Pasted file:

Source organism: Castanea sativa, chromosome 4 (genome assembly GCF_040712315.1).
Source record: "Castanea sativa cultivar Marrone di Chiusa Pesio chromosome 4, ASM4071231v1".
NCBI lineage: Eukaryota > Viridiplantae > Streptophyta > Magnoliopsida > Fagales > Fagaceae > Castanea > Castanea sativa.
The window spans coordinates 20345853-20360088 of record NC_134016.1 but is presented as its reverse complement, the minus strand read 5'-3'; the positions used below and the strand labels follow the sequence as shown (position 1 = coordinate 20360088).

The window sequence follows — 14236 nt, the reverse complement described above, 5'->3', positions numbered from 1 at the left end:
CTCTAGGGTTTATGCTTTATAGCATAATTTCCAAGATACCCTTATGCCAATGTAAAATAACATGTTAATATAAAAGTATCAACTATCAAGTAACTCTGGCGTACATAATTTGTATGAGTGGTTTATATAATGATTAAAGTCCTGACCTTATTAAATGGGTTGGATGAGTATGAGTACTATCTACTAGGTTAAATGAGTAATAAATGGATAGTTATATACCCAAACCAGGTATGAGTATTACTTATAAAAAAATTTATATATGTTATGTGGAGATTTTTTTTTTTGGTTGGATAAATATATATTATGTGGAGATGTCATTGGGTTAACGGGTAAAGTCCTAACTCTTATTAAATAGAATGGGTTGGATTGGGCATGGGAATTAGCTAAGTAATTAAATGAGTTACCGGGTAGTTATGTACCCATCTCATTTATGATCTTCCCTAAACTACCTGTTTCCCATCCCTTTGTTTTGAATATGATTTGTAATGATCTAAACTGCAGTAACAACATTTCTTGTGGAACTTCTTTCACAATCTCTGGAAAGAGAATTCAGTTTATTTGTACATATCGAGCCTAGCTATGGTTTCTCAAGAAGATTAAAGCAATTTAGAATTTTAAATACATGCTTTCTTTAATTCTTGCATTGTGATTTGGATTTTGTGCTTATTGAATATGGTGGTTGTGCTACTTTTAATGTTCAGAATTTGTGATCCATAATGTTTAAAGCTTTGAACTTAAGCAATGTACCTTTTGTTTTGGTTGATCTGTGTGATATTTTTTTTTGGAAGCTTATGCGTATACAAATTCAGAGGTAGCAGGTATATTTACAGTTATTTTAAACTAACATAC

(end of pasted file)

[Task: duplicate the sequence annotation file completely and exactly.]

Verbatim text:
Source organism: Castanea sativa, chromosome 4 (genome assembly GCF_040712315.1).
Source record: "Castanea sativa cultivar Marrone di Chiusa Pesio chromosome 4, ASM4071231v1".
NCBI lineage: Eukaryota > Viridiplantae > Streptophyta > Magnoliopsida > Fagales > Fagaceae > Castanea > Castanea sativa.
The window spans coordinates 20345853-20360088 of record NC_134016.1 but is presented as its reverse complement, the minus strand read 5'-3'; the positions used below and the strand labels follow the sequence as shown (position 1 = coordinate 20360088).

The window sequence follows — 14236 nt, the reverse complement described above, 5'->3', positions numbered from 1 at the left end:
CTCTAGGGTTTATGCTTTATAGCATAATTTCCAAGATACCCTTATGCCAATGTAAAATAACATGTTAATATAAAAGTATCAACTATCAAGTAACTCTGGCGTACATAATTTGTATGAGTGGTTTATATAATGATTAAAGTCCTGACCTTATTAAATGGGTTGGATGAGTATGAGTACTATCTACTAGGTTAAATGAGTAATAAATGGATAGTTATATACCCAAACCAGGTATGAGTATTACTTATAAAAAAATTTATATATGTTATGTGGAGATTTTTTTTTTTGGTTGGATAAATATATATTATGTGGAGATGTCATTGGGTTAACGGGTAAAGTCCTAACTCTTATTAAATAGAATGGGTTGGATTGGGCATGGGAATTAGCTAAGTAATTAAATGAGTTACCGGGTAGTTATGTACCCATCTCATTTATGATCTTCCCTAAACTACCTGTTTCCCATCCCTTTGTTTTGAATATGATTTGTAATGATCTAAACTGCAGTAACAACATTTCTTGTGGAACTTCTTTCACAATCTCTGGAAAGAGAATTCAGTTTATTTGTACATATCGAGCCTAGCTATGGTTTCTCAAGAAGATTAAAGCAATTTAGAATTTTAAATACATGCTTTCTTTAATTCTTGCATTGTGATTTGGATTTTGTGCTTATTGAATATGGTGGTTGTGCTACTTTTAATGTTCAGAATTTGTGATCCATAATGTTTAAAGCTTTGAACTTAAGCAATGTACCTTTTGTTTTGGTTGATCTGTGTGATATTTTTTTTTGGAAGCTTATGCGTATACAAATTCAGAGGTAGCAGGTATATTTACAGTTATTTTAAACTAACATAC